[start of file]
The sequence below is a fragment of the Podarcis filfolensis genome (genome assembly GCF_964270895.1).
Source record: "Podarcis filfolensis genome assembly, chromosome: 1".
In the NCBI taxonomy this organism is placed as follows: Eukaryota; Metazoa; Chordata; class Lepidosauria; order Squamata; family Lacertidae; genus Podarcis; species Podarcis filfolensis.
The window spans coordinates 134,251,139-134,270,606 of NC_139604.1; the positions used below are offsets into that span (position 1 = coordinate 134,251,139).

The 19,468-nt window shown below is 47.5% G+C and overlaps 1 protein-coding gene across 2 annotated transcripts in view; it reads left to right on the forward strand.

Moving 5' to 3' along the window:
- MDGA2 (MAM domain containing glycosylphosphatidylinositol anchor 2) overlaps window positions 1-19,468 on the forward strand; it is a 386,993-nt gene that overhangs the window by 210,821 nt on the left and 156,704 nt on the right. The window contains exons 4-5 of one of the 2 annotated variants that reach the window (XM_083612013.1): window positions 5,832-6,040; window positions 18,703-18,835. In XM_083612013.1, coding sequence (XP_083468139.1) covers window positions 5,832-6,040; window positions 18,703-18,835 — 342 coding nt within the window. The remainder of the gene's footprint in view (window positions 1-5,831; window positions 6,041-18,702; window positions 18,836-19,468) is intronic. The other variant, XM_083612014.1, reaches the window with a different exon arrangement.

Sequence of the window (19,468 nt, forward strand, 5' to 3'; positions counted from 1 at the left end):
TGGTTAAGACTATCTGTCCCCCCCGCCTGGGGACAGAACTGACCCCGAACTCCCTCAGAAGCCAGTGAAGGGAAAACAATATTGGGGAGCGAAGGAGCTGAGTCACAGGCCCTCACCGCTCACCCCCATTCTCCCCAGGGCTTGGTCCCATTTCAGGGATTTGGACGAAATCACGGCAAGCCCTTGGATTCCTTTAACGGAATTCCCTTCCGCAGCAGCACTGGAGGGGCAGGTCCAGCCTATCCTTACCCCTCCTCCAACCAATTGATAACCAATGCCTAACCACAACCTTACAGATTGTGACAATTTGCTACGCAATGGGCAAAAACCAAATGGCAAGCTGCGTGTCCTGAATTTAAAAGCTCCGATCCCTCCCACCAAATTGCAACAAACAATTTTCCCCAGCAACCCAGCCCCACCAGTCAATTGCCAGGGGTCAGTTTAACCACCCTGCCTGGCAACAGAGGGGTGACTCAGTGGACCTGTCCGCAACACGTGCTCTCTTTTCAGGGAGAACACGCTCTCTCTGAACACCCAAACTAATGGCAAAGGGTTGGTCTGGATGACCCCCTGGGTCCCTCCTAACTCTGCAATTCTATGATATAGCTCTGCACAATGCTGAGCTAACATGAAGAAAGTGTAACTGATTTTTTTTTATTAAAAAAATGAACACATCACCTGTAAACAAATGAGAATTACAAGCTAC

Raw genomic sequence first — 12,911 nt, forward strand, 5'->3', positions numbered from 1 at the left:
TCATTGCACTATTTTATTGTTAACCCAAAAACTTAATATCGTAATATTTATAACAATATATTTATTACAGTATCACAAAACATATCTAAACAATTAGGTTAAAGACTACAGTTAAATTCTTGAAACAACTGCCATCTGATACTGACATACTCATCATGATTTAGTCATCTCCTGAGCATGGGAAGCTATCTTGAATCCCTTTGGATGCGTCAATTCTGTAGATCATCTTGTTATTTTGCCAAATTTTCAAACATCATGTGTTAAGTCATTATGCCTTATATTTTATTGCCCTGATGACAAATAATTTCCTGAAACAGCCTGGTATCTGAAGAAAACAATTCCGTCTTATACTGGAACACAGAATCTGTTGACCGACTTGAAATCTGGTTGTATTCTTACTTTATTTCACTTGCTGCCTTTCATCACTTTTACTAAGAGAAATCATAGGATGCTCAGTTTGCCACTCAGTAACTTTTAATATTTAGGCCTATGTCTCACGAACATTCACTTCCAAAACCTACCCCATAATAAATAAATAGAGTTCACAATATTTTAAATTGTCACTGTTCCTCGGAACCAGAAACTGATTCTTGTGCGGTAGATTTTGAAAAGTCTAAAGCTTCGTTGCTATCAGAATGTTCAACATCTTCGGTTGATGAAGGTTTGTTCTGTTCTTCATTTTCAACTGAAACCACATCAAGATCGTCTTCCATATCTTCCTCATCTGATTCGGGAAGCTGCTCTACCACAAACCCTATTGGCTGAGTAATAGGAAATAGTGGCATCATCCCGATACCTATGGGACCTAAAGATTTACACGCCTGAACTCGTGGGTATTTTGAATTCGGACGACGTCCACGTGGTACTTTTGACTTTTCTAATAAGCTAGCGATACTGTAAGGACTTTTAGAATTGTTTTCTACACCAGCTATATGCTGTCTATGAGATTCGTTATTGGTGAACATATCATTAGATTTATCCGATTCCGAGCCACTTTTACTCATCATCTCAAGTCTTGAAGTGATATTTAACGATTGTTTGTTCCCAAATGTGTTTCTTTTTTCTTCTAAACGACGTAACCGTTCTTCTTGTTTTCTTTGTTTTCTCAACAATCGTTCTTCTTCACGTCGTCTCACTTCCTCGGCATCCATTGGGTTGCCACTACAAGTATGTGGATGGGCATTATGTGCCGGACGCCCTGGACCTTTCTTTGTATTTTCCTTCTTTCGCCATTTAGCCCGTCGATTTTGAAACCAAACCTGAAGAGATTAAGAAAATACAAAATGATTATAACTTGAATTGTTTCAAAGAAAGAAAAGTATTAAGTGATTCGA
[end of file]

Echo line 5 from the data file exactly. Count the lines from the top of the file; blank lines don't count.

The 19,468-nt window shown below is 47.5% G+C and overlaps 1 protein-coding gene across 2 annotated transcripts in view; it reads left to right on the forward strand.